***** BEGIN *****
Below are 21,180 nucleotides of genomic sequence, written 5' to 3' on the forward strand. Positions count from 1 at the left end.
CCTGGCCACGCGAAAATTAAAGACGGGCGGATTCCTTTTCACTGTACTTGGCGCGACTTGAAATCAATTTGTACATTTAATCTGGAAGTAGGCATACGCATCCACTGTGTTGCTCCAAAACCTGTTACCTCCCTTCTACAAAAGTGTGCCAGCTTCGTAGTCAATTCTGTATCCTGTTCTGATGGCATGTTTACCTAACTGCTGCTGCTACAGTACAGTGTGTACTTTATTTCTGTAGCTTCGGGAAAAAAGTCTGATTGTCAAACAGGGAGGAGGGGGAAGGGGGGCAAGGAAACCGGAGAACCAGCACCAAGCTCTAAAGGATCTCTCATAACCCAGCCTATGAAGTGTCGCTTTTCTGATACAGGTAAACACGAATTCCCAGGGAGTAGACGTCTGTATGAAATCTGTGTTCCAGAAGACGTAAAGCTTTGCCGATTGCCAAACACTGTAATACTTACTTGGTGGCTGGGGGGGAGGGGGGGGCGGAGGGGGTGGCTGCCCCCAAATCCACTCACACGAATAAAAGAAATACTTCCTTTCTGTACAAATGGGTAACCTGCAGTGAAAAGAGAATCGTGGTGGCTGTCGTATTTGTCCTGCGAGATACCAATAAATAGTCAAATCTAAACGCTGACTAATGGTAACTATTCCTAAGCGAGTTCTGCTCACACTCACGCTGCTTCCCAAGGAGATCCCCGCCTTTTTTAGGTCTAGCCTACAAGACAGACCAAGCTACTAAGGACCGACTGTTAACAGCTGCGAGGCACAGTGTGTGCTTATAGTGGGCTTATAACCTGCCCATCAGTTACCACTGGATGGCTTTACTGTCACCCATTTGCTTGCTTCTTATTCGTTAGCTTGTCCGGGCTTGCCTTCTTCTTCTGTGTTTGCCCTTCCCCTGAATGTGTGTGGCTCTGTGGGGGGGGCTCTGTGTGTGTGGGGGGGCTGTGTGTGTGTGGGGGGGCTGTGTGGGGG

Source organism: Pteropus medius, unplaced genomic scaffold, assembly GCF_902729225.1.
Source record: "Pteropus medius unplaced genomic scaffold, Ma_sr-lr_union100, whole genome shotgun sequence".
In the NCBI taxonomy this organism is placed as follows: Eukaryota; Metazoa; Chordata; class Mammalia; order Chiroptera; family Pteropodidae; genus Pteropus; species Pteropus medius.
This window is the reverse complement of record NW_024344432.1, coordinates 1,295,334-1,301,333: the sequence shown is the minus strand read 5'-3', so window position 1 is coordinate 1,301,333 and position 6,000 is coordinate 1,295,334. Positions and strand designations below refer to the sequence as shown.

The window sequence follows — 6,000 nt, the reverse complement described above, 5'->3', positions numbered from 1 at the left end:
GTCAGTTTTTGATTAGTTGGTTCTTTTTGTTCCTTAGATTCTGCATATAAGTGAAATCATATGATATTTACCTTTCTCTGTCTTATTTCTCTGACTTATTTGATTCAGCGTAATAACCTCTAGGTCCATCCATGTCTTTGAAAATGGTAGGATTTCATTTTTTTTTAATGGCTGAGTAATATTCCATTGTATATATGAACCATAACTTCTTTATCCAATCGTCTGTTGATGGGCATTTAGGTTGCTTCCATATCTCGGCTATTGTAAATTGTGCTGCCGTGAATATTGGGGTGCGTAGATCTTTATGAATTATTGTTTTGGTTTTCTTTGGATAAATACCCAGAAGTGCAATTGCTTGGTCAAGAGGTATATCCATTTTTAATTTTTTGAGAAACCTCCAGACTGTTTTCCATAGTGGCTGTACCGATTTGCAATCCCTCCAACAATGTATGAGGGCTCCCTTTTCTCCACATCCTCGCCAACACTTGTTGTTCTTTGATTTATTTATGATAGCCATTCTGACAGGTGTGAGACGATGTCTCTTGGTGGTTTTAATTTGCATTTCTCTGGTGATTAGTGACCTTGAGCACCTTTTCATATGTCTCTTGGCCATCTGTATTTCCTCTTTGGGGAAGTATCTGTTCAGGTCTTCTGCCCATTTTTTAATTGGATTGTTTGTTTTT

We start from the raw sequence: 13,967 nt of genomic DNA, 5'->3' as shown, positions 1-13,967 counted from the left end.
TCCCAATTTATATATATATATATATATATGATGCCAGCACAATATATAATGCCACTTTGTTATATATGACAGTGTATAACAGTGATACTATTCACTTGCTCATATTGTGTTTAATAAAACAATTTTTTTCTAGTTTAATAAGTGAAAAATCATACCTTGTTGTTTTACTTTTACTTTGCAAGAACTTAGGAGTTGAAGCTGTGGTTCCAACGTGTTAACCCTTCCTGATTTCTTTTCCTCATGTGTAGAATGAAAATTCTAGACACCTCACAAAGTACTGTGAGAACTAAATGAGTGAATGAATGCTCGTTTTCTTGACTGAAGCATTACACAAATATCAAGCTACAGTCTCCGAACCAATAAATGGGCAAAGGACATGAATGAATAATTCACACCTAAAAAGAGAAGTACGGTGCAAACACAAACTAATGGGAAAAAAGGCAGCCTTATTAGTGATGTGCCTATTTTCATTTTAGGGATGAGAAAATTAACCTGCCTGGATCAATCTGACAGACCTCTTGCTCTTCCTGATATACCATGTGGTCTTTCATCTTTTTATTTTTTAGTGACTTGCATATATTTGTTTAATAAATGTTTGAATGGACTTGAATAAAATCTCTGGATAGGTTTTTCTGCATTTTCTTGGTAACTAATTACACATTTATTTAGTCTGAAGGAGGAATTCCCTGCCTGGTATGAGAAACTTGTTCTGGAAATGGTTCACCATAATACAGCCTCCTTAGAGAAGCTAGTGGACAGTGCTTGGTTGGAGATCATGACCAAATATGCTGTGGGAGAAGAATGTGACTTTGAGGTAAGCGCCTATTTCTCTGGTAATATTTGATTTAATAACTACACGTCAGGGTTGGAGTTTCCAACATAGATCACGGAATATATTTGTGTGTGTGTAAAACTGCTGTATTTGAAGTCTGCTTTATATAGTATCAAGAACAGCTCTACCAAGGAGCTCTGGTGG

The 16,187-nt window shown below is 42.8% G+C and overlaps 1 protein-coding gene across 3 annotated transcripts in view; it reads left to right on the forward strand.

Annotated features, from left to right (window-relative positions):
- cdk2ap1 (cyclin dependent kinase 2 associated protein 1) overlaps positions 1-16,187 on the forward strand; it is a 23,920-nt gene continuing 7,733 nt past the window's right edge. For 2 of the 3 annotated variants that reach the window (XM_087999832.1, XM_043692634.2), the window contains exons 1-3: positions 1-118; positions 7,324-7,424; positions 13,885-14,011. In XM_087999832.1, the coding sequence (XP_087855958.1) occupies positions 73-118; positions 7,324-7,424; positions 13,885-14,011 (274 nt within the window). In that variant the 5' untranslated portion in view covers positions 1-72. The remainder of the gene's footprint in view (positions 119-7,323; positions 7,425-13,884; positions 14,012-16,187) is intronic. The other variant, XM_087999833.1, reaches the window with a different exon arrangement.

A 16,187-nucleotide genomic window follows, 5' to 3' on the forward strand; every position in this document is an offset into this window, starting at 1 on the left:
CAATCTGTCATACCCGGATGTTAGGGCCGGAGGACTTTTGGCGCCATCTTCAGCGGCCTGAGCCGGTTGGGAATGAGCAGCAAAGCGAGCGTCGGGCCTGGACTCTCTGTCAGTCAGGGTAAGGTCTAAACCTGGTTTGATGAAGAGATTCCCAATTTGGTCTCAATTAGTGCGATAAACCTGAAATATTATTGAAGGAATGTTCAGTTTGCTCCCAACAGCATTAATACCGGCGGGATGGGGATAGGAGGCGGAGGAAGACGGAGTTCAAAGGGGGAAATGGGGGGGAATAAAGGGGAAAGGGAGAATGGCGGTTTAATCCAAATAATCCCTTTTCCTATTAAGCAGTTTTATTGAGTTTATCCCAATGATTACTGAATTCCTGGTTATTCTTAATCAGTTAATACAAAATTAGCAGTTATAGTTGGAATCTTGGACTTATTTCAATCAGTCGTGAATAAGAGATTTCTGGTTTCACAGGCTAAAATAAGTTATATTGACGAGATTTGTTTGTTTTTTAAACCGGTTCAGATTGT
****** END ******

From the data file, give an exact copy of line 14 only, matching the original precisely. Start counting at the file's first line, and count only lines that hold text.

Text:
A 16,187-nucleotide genomic window follows, 5' to 3' on the forward strand; every position in this document is an offset into this window, starting at 1 on the left: